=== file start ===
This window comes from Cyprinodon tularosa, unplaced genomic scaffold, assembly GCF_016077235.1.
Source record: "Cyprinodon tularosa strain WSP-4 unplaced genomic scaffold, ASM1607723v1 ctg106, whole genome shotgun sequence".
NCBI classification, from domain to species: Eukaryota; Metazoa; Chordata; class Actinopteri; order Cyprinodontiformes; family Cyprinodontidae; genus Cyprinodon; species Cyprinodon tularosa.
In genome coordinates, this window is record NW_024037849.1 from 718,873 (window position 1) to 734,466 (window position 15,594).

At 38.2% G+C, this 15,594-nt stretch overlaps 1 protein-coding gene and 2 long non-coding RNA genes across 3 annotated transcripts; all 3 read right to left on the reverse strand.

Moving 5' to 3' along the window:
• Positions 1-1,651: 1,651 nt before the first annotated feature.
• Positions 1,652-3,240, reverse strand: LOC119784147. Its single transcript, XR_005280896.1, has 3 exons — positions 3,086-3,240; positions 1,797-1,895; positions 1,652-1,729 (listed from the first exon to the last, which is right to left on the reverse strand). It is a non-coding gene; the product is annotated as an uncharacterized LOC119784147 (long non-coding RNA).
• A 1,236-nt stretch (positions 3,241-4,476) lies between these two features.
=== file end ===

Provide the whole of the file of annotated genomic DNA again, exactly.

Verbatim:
This window comes from Cyprinodon tularosa, unplaced genomic scaffold, assembly GCF_016077235.1.
Source record: "Cyprinodon tularosa strain WSP-4 unplaced genomic scaffold, ASM1607723v1 ctg106, whole genome shotgun sequence".
NCBI classification, from domain to species: Eukaryota; Metazoa; Chordata; class Actinopteri; order Cyprinodontiformes; family Cyprinodontidae; genus Cyprinodon; species Cyprinodon tularosa.
In genome coordinates, this window is record NW_024037849.1 from 718,873 (window position 1) to 734,466 (window position 15,594).

At 38.2% G+C, this 15,594-nt stretch overlaps 1 protein-coding gene and 2 long non-coding RNA genes across 3 annotated transcripts; all 3 read right to left on the reverse strand.

Moving 5' to 3' along the window:
• Positions 1-1,651: 1,651 nt before the first annotated feature.
• Positions 1,652-3,240, reverse strand: LOC119784147. Its single transcript, XR_005280896.1, has 3 exons — positions 3,086-3,240; positions 1,797-1,895; positions 1,652-1,729 (listed from the first exon to the last, which is right to left on the reverse strand). It is a non-coding gene; the product is annotated as an uncharacterized LOC119784147 (long non-coding RNA).
• A 1,236-nt stretch (positions 3,241-4,476) lies between these two features.